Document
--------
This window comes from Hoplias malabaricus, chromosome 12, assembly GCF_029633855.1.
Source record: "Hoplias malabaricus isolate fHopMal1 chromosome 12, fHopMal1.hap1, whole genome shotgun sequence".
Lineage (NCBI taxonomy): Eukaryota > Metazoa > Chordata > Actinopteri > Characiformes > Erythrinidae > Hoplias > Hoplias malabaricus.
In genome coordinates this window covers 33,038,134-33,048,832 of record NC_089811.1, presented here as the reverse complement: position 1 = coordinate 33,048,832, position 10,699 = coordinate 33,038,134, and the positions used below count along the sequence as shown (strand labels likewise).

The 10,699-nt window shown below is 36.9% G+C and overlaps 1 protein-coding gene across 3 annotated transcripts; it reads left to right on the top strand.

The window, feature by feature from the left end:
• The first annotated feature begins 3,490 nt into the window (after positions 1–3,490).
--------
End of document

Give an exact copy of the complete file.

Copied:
This window comes from Hoplias malabaricus, chromosome 12, assembly GCF_029633855.1.
Source record: "Hoplias malabaricus isolate fHopMal1 chromosome 12, fHopMal1.hap1, whole genome shotgun sequence".
Lineage (NCBI taxonomy): Eukaryota > Metazoa > Chordata > Actinopteri > Characiformes > Erythrinidae > Hoplias > Hoplias malabaricus.
In genome coordinates this window covers 33,038,134-33,048,832 of record NC_089811.1, presented here as the reverse complement: position 1 = coordinate 33,048,832, position 10,699 = coordinate 33,038,134, and the positions used below count along the sequence as shown (strand labels likewise).

The 10,699-nt window shown below is 36.9% G+C and overlaps 1 protein-coding gene across 3 annotated transcripts; it reads left to right on the top strand.

The window, feature by feature from the left end:
• The first annotated feature begins 3,490 nt into the window (after positions 1–3,490).